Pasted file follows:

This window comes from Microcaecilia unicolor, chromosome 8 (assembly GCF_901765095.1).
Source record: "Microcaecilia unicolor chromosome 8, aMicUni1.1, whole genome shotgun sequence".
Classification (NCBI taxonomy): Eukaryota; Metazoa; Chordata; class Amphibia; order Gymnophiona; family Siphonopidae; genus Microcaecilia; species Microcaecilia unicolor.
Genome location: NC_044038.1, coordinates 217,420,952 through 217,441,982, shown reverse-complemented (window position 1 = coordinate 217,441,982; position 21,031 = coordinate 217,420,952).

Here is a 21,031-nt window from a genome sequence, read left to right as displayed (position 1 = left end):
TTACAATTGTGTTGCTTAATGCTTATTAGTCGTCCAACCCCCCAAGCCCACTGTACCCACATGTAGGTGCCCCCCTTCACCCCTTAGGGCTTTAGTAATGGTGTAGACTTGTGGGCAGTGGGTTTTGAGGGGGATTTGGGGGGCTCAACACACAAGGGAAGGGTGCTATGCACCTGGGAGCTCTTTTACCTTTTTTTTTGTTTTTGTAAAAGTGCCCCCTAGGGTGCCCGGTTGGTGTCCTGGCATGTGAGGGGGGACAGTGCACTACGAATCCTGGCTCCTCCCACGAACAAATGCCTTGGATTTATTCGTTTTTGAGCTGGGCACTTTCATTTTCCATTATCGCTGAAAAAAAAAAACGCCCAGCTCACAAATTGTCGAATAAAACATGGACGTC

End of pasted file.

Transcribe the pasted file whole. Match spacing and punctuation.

This window comes from Microcaecilia unicolor, chromosome 8 (assembly GCF_901765095.1).
Source record: "Microcaecilia unicolor chromosome 8, aMicUni1.1, whole genome shotgun sequence".
Classification (NCBI taxonomy): Eukaryota; Metazoa; Chordata; class Amphibia; order Gymnophiona; family Siphonopidae; genus Microcaecilia; species Microcaecilia unicolor.
Genome location: NC_044038.1, coordinates 217,420,952 through 217,441,982, shown reverse-complemented (window position 1 = coordinate 217,441,982; position 21,031 = coordinate 217,420,952).

Here is a 21,031-nt window from a genome sequence, read left to right as displayed (position 1 = left end):
TTACAATTGTGTTGCTTAATGCTTATTAGTCGTCCAACCCCCCAAGCCCACTGTACCCACATGTAGGTGCCCCCCTTCACCCCTTAGGGCTTTAGTAATGGTGTAGACTTGTGGGCAGTGGGTTTTGAGGGGGATTTGGGGGGCTCAACACACAAGGGAAGGGTGCTATGCACCTGGGAGCTCTTTTACCTTTTTTTTTGTTTTTGTAAAAGTGCCCCCTAGGGTGCCCGGTTGGTGTCCTGGCATGTGAGGGGGGACAGTGCACTACGAATCCTGGCTCCTCCCACGAACAAATGCCTTGGATTTATTCGTTTTTGAGCTGGGCACTTTCATTTTCCATTATCGCTGAAAAAAAAAAACGCCCAGCTCACAAATTGTCGAATAAAACATGGACGTC